As the weeks continue to fly by at my externship placement, one of the biggest things I have come to notice is the need to gain hands-on experience in a wide variety of areas we only have time to briefly cover while at OVC. Given the jam packed curriculum, it is next to impossible to fit in all of the information about the wide array of things we will see in everyday general practice. One specific area which I have taken a keen interest over the past few weeks is veterinary dentistry. This is a critical discipline in veterinary medicine and not only in the small animal world! A healthy mouth is a major factor in any animal’s life, and performing dental procedures is common in exotic, equine, and small animal medicine. I have been lucky enough to catch a glimpse of all of these during my time here at Tsolum Veterinary Clinic in partnership with veterinarians from other nearby veterinary practices.
(Illustration at left: This is the dental chart for a dog. Adult dogs have 42 teeth. Each tooth has its own number - changes noted or procedures performed on that tooth during a dental procedure are recorded.)
In the photos below, I am performing a scale and polish on a middle-aged dog with mild periodontal disease whose owners were diligent to bring the dog in, luckily before any major dental issues had ensued. They noticed halitosis (stinky breath) on the dog, after which we performed a full physical exam. We observed some moderate plaque on the majority of the molars, premolars, and canines along with moderate gingival hyperplasia. The owners opted to have the dog anesthetized for a full dental procedure, including dental radiographs, which are critical to any dental diagnosis. Luckily, the dental radiographs did not show any evidence to require teeth extraction (including fractures, pulp exposure, tooth root abscesses, or other dental problems), and a relatively simple scale and polish was performed.
Another dog this same week was not so lucky. A fractured carnassial tooth with exposed pulp chamber could be seen on radiographs and needed to be extracted due to exposure to bacteria. Tooth root fractures in animals are extremely painful, just as they would be in a human patient. Unfortunately for us, our pets can’t tell us they are in pain, and we need to look for other signs of discomfort like decreased appetite, ptyalism (excessive drooling), halitosis (bad breath), and other signs to help us see that a pet is in discomfort. Often our cats and dogs are so stoic they may not show any signs of pain or discomfort until disease is in its late stages, which makes routine dental care and observation by owners extremely important!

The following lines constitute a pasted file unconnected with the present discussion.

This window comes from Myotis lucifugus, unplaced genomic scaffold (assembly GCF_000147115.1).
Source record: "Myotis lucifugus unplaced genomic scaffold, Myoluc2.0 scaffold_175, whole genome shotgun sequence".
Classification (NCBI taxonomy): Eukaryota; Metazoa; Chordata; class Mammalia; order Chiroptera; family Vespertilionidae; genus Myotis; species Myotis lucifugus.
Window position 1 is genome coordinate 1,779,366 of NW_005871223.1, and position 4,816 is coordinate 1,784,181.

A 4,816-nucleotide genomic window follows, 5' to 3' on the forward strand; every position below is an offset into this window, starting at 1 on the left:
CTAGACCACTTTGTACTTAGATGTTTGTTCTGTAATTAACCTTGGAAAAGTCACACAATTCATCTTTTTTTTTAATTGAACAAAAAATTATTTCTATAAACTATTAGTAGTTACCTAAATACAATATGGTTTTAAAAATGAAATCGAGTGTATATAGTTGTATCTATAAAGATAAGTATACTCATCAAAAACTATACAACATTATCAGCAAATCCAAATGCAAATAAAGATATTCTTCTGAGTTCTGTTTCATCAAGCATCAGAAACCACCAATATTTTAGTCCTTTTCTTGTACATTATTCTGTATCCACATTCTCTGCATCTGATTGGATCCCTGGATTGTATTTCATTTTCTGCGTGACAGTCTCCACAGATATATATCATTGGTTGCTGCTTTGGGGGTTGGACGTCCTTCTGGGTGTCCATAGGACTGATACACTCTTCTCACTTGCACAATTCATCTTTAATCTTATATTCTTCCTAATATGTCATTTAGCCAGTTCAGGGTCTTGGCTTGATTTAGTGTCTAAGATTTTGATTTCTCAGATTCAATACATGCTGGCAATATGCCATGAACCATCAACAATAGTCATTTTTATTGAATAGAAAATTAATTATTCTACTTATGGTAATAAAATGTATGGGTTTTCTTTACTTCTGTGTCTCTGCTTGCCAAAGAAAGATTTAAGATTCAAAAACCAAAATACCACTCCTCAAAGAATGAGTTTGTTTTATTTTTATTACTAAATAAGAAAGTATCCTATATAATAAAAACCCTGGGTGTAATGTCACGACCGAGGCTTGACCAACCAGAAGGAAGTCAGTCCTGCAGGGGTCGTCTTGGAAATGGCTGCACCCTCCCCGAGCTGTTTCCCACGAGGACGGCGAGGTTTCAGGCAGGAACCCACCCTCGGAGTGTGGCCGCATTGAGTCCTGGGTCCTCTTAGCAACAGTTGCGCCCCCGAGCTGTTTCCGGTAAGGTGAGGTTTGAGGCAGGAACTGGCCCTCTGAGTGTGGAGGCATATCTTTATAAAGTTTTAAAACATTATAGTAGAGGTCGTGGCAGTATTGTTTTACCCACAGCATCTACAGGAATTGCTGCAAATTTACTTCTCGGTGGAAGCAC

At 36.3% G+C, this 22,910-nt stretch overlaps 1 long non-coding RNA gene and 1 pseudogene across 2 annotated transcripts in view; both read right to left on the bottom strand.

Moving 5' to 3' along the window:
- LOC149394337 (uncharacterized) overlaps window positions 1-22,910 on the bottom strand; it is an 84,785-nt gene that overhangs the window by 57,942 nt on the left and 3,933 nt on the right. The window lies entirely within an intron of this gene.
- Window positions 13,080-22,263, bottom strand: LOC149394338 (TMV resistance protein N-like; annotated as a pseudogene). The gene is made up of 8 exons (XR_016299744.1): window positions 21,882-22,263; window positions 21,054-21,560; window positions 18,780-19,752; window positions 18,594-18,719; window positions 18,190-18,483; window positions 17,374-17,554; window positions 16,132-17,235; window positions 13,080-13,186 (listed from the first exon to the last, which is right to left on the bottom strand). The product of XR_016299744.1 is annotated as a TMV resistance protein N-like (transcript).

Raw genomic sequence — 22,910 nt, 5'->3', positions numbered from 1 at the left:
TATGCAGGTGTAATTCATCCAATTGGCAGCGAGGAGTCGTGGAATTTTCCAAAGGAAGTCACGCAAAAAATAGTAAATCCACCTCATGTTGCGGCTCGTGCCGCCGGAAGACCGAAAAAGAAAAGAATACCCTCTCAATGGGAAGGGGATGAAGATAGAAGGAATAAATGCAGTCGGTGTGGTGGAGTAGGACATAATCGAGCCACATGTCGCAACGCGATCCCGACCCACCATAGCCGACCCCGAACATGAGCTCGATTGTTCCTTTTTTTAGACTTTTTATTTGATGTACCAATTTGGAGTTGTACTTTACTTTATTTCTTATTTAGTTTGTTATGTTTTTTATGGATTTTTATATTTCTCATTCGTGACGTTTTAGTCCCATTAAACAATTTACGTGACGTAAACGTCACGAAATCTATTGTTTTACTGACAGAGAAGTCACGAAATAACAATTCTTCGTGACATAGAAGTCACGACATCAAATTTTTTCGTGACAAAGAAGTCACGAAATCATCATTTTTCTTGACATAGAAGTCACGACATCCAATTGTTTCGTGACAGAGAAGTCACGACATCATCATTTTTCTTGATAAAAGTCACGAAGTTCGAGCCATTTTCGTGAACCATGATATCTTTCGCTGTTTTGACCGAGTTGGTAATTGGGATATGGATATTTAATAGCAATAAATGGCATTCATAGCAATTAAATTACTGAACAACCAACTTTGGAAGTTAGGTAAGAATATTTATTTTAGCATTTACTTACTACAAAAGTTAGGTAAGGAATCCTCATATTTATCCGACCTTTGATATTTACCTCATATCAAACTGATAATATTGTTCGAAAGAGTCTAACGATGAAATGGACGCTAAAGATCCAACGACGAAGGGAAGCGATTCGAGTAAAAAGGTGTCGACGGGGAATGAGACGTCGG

An example of a fractured carnassial tooth in a dog. The pulp cavity is clearly exposed in this case, which allowed bacteria to access blood supply to the tooth. (Image from Google images: fractured carnassial in dog)
Unfortunately, people often underestimate the importance of dentistry in their pets. Periodontal disease affects up to 80 per cent of dogs by the age of four, which is a much higher number than many pet owners realize. Often, dental problems get overlooked because the majority of the tooth actually lies below the gum line – think of it like an iceberg! Regular brushing of teeth in both dogs and cats with appropriate pet toothpastes, use of approved dental chews, and use of approved dental additives to water should be discussed with a veterinarian as ways to help prevent dental disease in pets. Unfortunately, owners also need to know that genetics play a huge role in their pet’s dental health. Some breeds and individuals, unfortunately, will be much more prone to having bad teeth than others. It becomes important for all owners to be diligent and play an active role in their pet’s dental health!
As one can see, a healthy smile is important not only for humans, but in all of our furry (and not so furry) friends as well!